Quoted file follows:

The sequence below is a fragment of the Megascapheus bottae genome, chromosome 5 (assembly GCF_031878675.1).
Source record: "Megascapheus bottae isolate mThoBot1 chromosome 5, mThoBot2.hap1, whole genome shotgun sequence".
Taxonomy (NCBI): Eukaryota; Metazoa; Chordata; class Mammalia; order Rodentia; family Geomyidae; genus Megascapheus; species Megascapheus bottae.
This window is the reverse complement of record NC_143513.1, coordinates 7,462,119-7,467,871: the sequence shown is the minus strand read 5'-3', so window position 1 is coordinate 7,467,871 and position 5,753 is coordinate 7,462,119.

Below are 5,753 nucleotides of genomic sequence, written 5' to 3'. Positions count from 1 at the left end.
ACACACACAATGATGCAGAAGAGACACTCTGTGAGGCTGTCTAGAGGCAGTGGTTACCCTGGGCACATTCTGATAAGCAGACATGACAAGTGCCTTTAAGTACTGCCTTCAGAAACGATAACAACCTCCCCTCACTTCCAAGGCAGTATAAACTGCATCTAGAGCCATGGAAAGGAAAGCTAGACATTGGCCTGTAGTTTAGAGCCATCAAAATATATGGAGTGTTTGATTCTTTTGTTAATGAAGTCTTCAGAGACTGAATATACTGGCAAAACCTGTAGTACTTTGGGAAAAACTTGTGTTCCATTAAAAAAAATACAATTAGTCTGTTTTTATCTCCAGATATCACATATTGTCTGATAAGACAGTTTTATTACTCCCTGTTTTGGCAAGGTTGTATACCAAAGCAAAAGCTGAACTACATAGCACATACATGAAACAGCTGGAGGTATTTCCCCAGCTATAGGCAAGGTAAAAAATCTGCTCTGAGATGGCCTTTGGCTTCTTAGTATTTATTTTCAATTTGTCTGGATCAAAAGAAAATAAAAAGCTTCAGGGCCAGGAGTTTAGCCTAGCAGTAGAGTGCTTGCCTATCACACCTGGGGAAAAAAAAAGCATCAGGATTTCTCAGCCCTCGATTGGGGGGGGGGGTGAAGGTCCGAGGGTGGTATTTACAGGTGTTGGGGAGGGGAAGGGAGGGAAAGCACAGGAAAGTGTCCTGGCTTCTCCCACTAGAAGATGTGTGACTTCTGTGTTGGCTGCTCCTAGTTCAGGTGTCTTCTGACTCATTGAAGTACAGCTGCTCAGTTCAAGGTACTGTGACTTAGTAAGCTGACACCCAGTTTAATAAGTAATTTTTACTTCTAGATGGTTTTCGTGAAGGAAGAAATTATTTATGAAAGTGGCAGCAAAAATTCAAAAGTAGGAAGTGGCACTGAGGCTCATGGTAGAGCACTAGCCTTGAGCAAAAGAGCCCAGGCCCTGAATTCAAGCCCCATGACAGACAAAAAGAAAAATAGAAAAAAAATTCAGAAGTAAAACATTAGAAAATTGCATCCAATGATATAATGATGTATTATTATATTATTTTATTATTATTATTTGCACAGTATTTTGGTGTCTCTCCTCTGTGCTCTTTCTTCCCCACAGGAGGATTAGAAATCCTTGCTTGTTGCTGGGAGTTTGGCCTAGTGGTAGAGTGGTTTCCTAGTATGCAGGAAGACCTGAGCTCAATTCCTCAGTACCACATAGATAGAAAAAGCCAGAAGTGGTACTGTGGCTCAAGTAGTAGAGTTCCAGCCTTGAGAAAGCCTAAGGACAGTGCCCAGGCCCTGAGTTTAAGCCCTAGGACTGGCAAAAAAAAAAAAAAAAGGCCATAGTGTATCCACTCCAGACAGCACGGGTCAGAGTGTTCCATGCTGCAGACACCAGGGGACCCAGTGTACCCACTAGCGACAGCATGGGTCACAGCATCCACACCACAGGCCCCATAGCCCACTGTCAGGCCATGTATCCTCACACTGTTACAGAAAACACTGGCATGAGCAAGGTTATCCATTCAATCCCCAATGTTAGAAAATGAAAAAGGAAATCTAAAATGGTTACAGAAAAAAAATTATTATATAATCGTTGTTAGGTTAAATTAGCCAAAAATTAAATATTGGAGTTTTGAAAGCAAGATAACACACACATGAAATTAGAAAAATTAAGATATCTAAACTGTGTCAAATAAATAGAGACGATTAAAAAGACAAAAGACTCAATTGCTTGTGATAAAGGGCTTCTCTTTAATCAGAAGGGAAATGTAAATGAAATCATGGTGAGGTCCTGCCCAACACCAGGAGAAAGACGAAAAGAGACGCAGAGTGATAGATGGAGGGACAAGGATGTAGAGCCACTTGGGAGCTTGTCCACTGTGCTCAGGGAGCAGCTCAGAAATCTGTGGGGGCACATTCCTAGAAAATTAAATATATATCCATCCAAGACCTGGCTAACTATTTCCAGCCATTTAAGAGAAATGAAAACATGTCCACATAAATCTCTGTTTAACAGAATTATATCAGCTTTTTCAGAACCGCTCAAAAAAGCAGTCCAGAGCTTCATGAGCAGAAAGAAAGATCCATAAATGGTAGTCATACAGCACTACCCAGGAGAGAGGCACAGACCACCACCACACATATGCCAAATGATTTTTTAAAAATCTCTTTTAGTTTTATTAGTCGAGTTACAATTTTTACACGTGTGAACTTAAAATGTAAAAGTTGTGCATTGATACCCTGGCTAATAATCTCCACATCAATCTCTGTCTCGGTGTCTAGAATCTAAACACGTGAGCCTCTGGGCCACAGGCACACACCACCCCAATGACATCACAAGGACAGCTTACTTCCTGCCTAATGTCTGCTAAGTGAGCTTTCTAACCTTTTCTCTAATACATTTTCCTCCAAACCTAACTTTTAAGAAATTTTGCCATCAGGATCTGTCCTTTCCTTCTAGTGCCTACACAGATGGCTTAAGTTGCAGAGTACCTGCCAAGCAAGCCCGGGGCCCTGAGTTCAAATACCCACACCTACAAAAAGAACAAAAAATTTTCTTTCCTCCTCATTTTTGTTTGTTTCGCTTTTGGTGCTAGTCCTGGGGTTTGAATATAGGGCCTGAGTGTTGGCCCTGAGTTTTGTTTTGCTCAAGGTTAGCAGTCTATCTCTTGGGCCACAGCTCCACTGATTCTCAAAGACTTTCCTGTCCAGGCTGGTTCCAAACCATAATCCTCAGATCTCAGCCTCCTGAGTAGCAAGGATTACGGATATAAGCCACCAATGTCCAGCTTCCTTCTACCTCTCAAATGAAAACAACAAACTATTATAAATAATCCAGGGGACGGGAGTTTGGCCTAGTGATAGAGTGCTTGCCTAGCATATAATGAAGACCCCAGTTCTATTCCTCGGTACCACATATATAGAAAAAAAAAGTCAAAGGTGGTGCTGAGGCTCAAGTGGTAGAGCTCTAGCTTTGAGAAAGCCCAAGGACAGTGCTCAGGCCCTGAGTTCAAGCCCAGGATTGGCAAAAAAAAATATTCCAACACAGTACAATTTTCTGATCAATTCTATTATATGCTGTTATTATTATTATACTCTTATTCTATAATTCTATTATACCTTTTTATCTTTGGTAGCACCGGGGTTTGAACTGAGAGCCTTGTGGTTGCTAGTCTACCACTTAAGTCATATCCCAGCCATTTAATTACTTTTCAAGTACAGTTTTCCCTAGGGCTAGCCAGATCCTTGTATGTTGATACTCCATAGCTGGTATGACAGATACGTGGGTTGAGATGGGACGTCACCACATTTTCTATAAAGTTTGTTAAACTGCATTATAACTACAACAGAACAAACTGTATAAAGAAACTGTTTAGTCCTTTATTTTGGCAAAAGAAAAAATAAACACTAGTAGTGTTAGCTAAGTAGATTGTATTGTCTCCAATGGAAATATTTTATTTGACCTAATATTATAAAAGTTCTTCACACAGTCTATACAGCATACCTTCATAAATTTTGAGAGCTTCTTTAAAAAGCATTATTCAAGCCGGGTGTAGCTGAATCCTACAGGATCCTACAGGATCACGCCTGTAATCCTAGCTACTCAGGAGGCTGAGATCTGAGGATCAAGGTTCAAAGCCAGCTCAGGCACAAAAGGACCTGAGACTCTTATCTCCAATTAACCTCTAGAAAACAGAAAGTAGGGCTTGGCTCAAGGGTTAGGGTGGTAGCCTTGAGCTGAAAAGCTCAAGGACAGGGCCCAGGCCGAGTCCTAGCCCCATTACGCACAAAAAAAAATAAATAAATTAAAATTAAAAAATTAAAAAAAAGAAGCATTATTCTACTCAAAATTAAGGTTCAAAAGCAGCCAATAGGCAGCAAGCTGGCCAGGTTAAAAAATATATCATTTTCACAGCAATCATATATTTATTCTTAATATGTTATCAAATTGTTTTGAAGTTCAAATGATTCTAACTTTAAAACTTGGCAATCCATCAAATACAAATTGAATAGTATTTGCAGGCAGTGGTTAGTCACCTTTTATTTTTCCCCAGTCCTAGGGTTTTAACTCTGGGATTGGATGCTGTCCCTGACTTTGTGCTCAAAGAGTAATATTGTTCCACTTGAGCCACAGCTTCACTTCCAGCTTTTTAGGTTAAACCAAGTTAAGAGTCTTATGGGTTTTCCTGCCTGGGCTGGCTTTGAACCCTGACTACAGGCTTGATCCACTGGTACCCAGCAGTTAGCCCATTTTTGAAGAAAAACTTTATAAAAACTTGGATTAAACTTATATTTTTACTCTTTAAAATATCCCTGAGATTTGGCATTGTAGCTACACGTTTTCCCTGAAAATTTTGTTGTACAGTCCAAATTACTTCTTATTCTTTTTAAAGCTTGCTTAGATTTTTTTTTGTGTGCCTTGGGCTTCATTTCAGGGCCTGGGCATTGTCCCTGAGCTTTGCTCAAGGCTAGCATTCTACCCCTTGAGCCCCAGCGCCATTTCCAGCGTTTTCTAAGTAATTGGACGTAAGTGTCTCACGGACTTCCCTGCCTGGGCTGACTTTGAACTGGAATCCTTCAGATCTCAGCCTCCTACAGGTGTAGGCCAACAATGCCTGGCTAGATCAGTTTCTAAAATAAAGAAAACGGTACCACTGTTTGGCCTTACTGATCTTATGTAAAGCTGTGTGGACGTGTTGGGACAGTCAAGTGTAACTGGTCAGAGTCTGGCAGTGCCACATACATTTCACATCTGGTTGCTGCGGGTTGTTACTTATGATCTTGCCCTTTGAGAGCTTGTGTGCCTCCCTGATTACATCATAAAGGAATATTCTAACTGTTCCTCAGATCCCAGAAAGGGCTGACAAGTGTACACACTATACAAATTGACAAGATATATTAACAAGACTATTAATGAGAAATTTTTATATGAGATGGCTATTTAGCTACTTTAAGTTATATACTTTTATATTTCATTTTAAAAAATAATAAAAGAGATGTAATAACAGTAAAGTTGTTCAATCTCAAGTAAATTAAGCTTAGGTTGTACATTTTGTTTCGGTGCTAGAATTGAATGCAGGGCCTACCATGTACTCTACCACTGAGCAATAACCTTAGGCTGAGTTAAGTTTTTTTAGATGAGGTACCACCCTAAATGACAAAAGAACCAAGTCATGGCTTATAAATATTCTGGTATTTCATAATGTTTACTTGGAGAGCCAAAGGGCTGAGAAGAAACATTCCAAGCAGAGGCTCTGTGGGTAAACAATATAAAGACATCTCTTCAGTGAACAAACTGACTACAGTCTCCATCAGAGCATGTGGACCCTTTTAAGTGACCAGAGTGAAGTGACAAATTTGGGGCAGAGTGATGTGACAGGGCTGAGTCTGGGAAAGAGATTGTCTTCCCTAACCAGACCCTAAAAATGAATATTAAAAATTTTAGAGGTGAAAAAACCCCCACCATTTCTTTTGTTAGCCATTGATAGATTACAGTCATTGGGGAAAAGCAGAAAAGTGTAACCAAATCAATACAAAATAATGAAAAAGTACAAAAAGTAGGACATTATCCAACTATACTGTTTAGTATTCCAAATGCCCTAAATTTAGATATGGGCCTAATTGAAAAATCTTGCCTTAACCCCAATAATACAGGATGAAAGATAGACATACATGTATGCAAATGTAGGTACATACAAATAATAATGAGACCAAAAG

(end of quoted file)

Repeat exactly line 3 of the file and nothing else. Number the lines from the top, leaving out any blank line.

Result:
Taxonomy (NCBI): Eukaryota; Metazoa; Chordata; class Mammalia; order Rodentia; family Geomyidae; genus Megascapheus; species Megascapheus bottae.